The Bystander Effect: A Case Study
You might have seen video of bystanders rushing to lift a burning car off of a motorcyclist who was trapped underneath. Commentators praised the bystanders as good Samaritans for risking their own lives to help. As you can see in the video below, the rescuers clearly needed help to tip the car, and one by one the bystanders saw that there was a role for them to play in the rescue.
I had a similar experience recently—although not nearly as dramatic. While taking a morning walk, I noticed an elderly woman walking on the sidewalk coming towards me. I frequently passed her on Sunday mornings and recognized her right away; she always wore a coat and gloves, no matter the weather. She also never made eye contact, seeming to be in her own world.
Our worlds would intersect when I saw her fall down, not 50 feet in front of me. As I walked towards her, I noticed that she wasn’t getting up.
“Are you okay?” I asked her, kind of knowing the answer was no.
“I don’t know what happened,” she said, “I’ve never fallen down before.”
“It happens to the best of us,” I assured her.
I offered her a hand, but she seemed to be in too much pain to get up. I didn’t have my phone with me, but knew I needed to call for help.
“Do you have a phone?” I asked her, noticing she had a tiny black purse, one that might barely fit a phone. She didn’t answer me, and even seemed a little confused.
“Is there someone I should call for you?” I asked again, and she said she had a son, but was unsure what his number was.
“I’m on my way to church,” she told me. “Maybe the people on the corner can give me a ride.”
I wasn’t sure which corner she meant, and told her that I wasn’t going to leave her there on the sidewalk alone. Just then some joggers came by.
“Do either of you have a phone?” I asked. “This lady fell and we need to call for help.” A woman walking her dog approached with a phone and called 911. The operator told her that an ambulance would arrive soon—the fire department was less than a mile away—and that we should not try and move the injured woman.
Hearing our conversation, a man and woman who lived in the nearby house came out. The woman said she knew the lady lived around the corner by herself, but didn’t know her name. This lady was very independent, she said, and apparently preferred to keep to herself. The man offered to go inside and get a pillow for her to make her more comfortable.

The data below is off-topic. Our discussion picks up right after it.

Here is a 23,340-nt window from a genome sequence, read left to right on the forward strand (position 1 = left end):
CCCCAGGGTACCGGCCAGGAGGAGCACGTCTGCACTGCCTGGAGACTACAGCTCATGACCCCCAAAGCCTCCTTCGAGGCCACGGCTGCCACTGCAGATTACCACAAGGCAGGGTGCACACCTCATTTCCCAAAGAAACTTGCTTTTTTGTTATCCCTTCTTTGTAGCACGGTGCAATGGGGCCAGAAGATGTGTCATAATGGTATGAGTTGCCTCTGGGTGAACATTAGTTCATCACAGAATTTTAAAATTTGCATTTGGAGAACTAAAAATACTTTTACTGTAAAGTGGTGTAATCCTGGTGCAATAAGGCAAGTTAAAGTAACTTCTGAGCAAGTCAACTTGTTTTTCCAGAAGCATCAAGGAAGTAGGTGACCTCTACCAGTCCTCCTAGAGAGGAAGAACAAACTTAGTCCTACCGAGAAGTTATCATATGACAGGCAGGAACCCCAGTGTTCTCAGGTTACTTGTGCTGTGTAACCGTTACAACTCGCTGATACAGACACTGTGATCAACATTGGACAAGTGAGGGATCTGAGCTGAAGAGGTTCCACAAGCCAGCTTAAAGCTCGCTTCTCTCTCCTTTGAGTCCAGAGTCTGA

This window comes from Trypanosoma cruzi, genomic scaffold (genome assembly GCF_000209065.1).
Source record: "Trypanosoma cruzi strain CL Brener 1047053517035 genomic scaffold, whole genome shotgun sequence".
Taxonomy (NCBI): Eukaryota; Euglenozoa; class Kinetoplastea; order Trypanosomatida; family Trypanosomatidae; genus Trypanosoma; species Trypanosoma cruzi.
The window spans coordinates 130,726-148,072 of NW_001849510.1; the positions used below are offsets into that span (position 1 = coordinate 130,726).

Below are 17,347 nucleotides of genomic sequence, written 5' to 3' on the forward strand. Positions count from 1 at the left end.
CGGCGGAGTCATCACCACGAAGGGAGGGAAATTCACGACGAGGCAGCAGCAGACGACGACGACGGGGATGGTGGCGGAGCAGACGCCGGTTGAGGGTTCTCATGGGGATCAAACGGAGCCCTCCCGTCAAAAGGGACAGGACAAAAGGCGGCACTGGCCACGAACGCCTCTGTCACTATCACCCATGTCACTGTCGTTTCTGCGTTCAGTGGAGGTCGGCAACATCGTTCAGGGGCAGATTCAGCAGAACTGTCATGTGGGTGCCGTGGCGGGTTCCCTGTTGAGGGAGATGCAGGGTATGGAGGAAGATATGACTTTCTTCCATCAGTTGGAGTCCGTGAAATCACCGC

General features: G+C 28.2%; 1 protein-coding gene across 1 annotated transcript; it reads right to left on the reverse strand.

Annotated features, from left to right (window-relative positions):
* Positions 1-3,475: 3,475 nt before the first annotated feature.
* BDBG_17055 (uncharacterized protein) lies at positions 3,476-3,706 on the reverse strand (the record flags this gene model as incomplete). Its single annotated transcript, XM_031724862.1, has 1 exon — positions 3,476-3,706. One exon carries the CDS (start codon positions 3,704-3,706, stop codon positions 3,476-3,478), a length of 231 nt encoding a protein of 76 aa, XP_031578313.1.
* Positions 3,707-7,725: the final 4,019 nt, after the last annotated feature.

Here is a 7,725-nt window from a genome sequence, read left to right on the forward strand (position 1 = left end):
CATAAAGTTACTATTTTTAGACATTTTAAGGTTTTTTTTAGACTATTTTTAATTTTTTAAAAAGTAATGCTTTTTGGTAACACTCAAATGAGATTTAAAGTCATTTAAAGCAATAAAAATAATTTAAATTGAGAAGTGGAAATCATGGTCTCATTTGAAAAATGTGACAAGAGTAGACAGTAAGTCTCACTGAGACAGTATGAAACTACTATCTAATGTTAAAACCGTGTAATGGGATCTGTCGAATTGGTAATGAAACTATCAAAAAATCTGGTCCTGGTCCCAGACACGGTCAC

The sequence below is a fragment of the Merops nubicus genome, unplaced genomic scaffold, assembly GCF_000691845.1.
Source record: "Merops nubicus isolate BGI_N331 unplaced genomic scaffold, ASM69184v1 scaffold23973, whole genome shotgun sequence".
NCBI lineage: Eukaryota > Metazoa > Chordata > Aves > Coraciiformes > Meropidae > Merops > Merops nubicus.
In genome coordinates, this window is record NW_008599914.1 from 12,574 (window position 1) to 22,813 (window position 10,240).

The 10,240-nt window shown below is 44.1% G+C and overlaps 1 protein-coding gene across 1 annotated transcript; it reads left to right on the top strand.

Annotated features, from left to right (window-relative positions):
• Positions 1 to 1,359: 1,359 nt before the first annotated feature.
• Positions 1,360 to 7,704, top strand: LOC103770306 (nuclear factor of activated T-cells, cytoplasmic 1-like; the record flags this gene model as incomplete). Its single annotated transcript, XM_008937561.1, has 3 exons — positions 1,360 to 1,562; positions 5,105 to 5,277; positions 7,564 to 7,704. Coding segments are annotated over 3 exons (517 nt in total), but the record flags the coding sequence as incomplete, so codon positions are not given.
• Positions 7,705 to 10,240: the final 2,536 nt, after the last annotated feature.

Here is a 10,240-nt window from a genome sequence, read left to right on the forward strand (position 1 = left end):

“If I could only get back to my house I’ll be fine,” the lady said, struggling to get up.
“Don’t try to get up just yet,” I suggested, “you don’t want to hurt yourself again.” I noticed her breathing was heavy and thought that she should definitely wait for medical attention.
The two joggers helped pull her up to her feet, something I was reluctant to do, and helped walk her back home.
“If she were my relative I would want the paramedics to at least check her out,” I said to the dog walker, as they walked away. But she wasn’t, and there was nothing more I could do. I hoped that she would get medical attention soon, and that one of the neighbors who helped her home would check on her later.
This incident and the motorcycle accident remind me of the famous field experiments done by social psychologists John Darley and Bibb Latané, where they staged emergencies to see how people would respond. Darley & Latané found something called a bystander effect; the more bystanders around the less likely people are to help.
Diffusion of responsibility takes place when we believe that we are not personally responsible to help, that the others around us will surely take action. This is more likely to happen when an emergency happens in a crowd.
To my knowledge, I was the only person who saw the woman fall, and it was clear to me that I had to help her. The responsibility was not diffused among many observers, and to just keep walking never occurred to me. Would I have stopped if there were already several people around her? I’m not sure, especially if there were nothing I could add to assisting her. No one needs a gawker when they get hurt.
The joggers might have kept going had I not asked them for help (they might not have seen her on the sidewalk behind the shrubbery), and the others who offered assistance likely did so because they felt they could contribute (a phone, a pillow). Once the others arrived, I wondered if I should stay. But ultimately I felt like I should since I promised the lady I wouldn’t leave her until she got help.
It’s tempting to think that our individual moral character will be the primary deciding factor in how we behave during an emergency. While character certainly matters, the people around us are important in ways we are not always aware. How else might crowds and observers shape our behavior?